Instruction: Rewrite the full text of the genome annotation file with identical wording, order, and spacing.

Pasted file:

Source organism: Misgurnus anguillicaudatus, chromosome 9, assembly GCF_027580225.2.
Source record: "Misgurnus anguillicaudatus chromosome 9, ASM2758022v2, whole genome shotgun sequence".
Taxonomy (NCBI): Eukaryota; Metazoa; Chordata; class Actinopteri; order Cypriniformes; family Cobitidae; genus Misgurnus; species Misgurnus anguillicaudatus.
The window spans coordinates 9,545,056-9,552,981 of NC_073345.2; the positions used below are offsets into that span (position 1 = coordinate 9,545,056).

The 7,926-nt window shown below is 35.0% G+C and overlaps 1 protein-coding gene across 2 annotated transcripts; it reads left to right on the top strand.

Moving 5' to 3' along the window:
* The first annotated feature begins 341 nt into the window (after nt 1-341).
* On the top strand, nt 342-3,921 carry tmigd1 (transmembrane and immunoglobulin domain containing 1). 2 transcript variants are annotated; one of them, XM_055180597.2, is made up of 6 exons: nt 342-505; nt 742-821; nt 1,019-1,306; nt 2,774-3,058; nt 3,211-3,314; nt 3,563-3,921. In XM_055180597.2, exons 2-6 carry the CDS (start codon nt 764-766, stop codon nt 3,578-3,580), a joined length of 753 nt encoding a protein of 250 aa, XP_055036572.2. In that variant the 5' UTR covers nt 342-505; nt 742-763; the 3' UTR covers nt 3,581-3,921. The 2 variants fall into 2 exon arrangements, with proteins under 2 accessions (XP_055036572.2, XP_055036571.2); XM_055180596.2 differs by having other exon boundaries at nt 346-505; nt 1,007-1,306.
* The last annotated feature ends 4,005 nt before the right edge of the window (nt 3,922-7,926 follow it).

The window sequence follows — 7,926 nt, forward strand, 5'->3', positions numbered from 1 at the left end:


Source organism: Misgurnus anguillicaudatus, chromosome 9, assembly GCF_027580225.2.
Source record: "Misgurnus anguillicaudatus chromosome 9, ASM2758022v2, whole genome shotgun sequence".
Taxonomy (NCBI): Eukaryota; Metazoa; Chordata; class Actinopteri; order Cypriniformes; family Cobitidae; genus Misgurnus; species Misgurnus anguillicaudatus.
The window spans coordinates 9,545,056-9,552,981 of NC_073345.2; the positions used below are offsets into that span (position 1 = coordinate 9,545,056).

The 7,926-nt window shown below is 35.0% G+C and overlaps 1 protein-coding gene across 2 annotated transcripts; it reads left to right on the top strand.

Moving 5' to 3' along the window:
* The first annotated feature begins 341 nt into the window (after nt 1-341).
* On the top strand, nt 342-3,921 carry tmigd1 (transmembrane and immunoglobulin domain containing 1). 2 transcript variants are annotated; one of them, XM_055180597.2, is made up of 6 exons: nt 342-505; nt 742-821; nt 1,019-1,306; nt 2,774-3,058; nt 3,211-3,314; nt 3,563-3,921. In XM_055180597.2, exons 2-6 carry the CDS (start codon nt 764-766, stop codon nt 3,578-3,580), a joined length of 753 nt encoding a protein of 250 aa, XP_055036572.2. In that variant the 5' UTR covers nt 342-505; nt 742-763; the 3' UTR covers nt 3,581-3,921. The 2 variants fall into 2 exon arrangements, with proteins under 2 accessions (XP_055036572.2, XP_055036571.2); XM_055180596.2 differs by having other exon boundaries at nt 346-505; nt 1,007-1,306.
* The last annotated feature ends 4,005 nt before the right edge of the window (nt 3,922-7,926 follow it).

The window sequence follows — 7,926 nt, forward strand, 5'->3', positions numbered from 1 at the left end: